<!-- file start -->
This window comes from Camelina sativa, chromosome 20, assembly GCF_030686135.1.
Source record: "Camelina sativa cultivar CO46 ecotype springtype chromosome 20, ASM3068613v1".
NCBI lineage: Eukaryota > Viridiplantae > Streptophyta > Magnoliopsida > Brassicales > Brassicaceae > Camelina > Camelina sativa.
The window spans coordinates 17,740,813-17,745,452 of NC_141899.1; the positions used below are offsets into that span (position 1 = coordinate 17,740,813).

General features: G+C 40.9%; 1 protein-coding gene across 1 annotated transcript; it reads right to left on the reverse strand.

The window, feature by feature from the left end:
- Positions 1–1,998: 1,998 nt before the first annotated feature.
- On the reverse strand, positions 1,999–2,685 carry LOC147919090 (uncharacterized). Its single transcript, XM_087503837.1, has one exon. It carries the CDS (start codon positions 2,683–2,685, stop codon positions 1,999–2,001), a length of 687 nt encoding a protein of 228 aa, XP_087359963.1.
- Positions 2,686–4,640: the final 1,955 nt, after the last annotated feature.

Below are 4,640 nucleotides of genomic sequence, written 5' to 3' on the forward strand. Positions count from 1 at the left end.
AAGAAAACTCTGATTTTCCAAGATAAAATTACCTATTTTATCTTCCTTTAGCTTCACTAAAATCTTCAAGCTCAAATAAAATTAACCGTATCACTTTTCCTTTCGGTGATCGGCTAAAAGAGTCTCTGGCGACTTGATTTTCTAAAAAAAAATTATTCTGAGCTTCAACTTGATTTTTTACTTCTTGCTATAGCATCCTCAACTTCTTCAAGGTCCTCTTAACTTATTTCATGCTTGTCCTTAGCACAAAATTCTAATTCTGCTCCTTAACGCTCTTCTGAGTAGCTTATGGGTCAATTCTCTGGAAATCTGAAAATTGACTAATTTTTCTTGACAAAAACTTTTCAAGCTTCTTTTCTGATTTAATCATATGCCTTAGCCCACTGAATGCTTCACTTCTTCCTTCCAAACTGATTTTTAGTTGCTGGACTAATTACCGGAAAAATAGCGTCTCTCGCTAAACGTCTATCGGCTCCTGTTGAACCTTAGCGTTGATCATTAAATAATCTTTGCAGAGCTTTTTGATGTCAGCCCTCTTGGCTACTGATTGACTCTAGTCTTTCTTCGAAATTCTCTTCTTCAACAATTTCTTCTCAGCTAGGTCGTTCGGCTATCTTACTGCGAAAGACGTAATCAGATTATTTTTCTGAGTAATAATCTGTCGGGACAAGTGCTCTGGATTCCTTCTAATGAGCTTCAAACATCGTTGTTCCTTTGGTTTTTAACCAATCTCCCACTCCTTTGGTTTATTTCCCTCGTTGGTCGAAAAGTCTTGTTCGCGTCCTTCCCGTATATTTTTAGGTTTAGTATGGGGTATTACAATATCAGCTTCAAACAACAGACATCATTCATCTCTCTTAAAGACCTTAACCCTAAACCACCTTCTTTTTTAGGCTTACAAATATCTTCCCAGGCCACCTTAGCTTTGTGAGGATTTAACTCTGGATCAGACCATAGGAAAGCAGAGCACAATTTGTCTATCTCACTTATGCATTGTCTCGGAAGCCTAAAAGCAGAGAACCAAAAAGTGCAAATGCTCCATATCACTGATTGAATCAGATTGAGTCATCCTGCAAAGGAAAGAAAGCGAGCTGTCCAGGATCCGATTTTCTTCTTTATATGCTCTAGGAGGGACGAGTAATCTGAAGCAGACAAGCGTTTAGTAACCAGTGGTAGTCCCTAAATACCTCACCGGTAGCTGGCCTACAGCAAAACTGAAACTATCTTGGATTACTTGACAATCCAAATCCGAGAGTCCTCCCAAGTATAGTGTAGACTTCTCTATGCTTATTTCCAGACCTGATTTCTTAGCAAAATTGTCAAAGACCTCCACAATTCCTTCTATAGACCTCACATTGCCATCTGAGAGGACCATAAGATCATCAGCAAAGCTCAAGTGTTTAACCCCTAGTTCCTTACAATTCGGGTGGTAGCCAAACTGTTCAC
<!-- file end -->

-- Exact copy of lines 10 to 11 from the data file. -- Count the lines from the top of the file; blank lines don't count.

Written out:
Below are 4,640 nucleotides of genomic sequence, written 5' to 3' on the forward strand. Positions count from 1 at the left end.
AAGAAAACTCTGATTTTCCAAGATAAAATTACCTATTTTATCTTCCTTTAGCTTCACTAAAATCTTCAAGCTCAAATAAAATTAACCGTATCACTTTTCCTTTCGGTGATCGGCTAAAAGAGTCTCTGGCGACTTGATTTTCTAAAAAAAAATTATTCTGAGCTTCAACTTGATTTTTTACTTCTTGCTATAGCATCCTCAACTTCTTCAAGGTCCTCTTAACTTATTTCATGCTTGTCCTTAGCACAAAATTCTAATTCTGCTCCTTAACGCTCTTCTGAGTAGCTTATGGGTCAATTCTCTGGAAATCTGAAAATTGACTAATTTTTCTTGACAAAAACTTTTCAAGCTTCTTTTCTGATTTAATCATATGCCTTAGCCCACTGAATGCTTCACTTCTTCCTTCCAAACTGATTTTTAGTTGCTGGACTAATTACCGGAAAAATAGCGTCTCTCGCTAAACGTCTATCGGCTCCTGTTGAACCTTAGCGTTGATCATTAAATAATCTTTGCAGAGCTTTTTGATGTCAGCCCTCTTGGCTACTGATTGACTCTAGTCTTTCTTCGAAATTCTCTTCTTCAACAATTTCTTCTCAGCTAGGTCGTTCGGCTATCTTACTGCGAAAGACGTAATCAGATTATTTTTCTGAGTAATAATCTGTCGGGACAAGTGCTCTGGATTCCTTCTAATGAGCTTCAAACATCGTTGTTCCTTTGGTTTTTAACCAATCTCCCACTCCTTTGGTTTATTTCCCTCGTTGGTCGAAAAGTCTTGTTCGCGTCCTTCCCGTATATTTTTAGGTTTAGTATGGGGTATTACAATATCAGCTTCAAACAACAGACATCATTCATCTCTCTTAAAGACCTTAACCCTAAACCACCTTCTTTTTTAGGCTTACAAATATCTTCCCAGGCCACCTTAGCTTTGTGAGGATTTAACTCTGGATCAGACCATAGGAAAGCAGAGCACAATTTGTCTATCTCACTTATGCATTGTCTCGGAAGCCTAAAAGCAGAGAACCAAAAAGTGCAAATGCTCCATATCACTGATTGAATCAGATTGAGTCATCCTGCAAAGGAAAGAAAGCGAGCTGTCCAGGATCCGATTTTCTTCTTTATATGCTCTAGGAGGGACGAGTAATCTGAAGCAGACAAGCGTTTAGTAACCAGTGGTAGTCCCTAAATACCTCACCGGTAGCTGGCCTACAGCAAAACTGAAACTATCTTGGATTACTTGACAATCCAAATCCGAGAGTCCTCCCAAGTATAGTGTAGACTTCTCTATGCTTATTTCCAGACCTGATTTCTTAGCAAAATTGTCAAAGACCTCCACAATTCCTTCTATAGACCTCACATTGCCATCTGAGAGGACCATAAGATCATCAGCAAAGCTCAAGTGTTTAACCCCTAGTTCCTTACAATTCGGGTGGTAGCCAAACTGTTCAC